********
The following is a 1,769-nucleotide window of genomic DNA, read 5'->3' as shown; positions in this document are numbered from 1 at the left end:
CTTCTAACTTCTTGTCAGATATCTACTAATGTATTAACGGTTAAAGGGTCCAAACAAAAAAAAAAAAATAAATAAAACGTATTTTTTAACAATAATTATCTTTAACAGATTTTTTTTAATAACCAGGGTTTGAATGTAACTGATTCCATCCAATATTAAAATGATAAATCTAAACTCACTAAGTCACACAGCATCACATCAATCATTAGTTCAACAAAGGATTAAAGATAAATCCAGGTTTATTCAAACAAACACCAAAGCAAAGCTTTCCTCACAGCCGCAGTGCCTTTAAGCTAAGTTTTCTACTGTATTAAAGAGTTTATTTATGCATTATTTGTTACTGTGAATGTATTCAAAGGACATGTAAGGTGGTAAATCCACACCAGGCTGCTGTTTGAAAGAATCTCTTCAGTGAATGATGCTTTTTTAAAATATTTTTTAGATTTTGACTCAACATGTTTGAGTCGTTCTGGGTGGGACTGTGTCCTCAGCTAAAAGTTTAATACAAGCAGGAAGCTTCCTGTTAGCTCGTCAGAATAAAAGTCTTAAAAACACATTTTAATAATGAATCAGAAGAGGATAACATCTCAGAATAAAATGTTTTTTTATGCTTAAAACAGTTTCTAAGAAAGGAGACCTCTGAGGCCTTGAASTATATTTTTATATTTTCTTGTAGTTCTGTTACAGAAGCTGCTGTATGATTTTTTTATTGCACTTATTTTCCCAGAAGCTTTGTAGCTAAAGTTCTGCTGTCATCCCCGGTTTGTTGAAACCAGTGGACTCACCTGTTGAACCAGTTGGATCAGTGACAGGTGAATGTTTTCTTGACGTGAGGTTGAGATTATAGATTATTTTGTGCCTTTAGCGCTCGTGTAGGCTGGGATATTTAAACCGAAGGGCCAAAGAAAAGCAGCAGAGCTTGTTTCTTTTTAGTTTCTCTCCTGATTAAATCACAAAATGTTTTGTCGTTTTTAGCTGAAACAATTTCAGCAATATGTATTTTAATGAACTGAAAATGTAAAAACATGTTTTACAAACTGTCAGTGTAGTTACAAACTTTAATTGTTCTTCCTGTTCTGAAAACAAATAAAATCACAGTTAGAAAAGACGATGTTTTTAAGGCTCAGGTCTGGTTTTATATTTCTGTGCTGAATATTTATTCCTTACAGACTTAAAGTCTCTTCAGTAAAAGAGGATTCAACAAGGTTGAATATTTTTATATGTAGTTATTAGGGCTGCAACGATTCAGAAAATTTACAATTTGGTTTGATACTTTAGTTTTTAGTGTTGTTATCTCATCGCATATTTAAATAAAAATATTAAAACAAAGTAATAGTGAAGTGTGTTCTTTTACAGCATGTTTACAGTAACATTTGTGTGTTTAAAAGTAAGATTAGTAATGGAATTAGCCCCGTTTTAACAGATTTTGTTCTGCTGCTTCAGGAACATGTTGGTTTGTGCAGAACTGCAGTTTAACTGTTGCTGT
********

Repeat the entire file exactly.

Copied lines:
The following is a 1,769-nucleotide window of genomic DNA, read 5'->3' as shown; positions in this document are numbered from 1 at the left end:
CTTCTAACTTCTTGTCAGATATCTACTAATGTATTAACGGTTAAAGGGTCCAAACAAAAAAAAAAAAATAAATAAAACGTATTTTTTAACAATAATTATCTTTAACAGATTTTTTTTAATAACCAGGGTTTGAATGTAACTGATTCCATCCAATATTAAAATGATAAATCTAAACTCACTAAGTCACACAGCATCACATCAATCATTAGTTCAACAAAGGATTAAAGATAAATCCAGGTTTATTCAAACAAACACCAAAGCAAAGCTTTCCTCACAGCCGCAGTGCCTTTAAGCTAAGTTTTCTACTGTATTAAAGAGTTTATTTATGCATTATTTGTTACTGTGAATGTATTCAAAGGACATGTAAGGTGGTAAATCCACACCAGGCTGCTGTTTGAAAGAATCTCTTCAGTGAATGATGCTTTTTTAAAATATTTTTTAGATTTTGACTCAACATGTTTGAGTCGTTCTGGGTGGGACTGTGTCCTCAGCTAAAAGTTTAATACAAGCAGGAAGCTTCCTGTTAGCTCGTCAGAATAAAAGTCTTAAAAACACATTTTAATAATGAATCAGAAGAGGATAACATCTCAGAATAAAATGTTTTTTTATGCTTAAAACAGTTTCTAAGAAAGGAGACCTCTGAGGCCTTGAASTATATTTTTATATTTTCTTGTAGTTCTGTTACAGAAGCTGCTGTATGATTTTTTTATTGCACTTATTTTCCCAGAAGCTTTGTAGCTAAAGTTCTGCTGTCATCCCCGGTTTGTTGAAACCAGTGGACTCACCTGTTGAACCAGTTGGATCAGTGACAGGTGAATGTTTTCTTGACGTGAGGTTGAGATTATAGATTATTTTGTGCCTTTAGCGCTCGTGTAGGCTGGGATATTTAAACCGAAGGGCCAAAGAAAAGCAGCAGAGCTTGTTTCTTTTTAGTTTCTCTCCTGATTAAATCACAAAATGTTTTGTCGTTTTTAGCTGAAACAATTTCAGCAATATGTATTTTAATGAACTGAAAATGTAAAAACATGTTTTACAAACTGTCAGTGTAGTTACAAACTTTAATTGTTCTTCCTGTTCTGAAAACAAATAAAATCACAGTTAGAAAAGACGATGTTTTTAAGGCTCAGGTCTGGTTTTATATTTCTGTGCTGAATATTTATTCCTTACAGACTTAAAGTCTCTTCAGTAAAAGAGGATTCAACAAGGTTGAATATTTTTATATGTAGTTATTAGGGCTGCAACGATTCAGAAAATTTACAATTTGGTTTGATACTTTAGTTTTTAGTGTTGTTATCTCATCGCATATTTAAATAAAAATATTAAAACAAAGTAATAGTGAAGTGTGTTCTTTTACAGCATGTTTACAGTAACATTTGTGTGTTTAAAAGTAAGATTAGTAATGGAATTAGCCCCGTTTTAACAGATTTTGTTCTGCTGCTTCAGGAACATGTTGGTTTGTGCAGAACTGCAGTTTAACTGTTGCTGT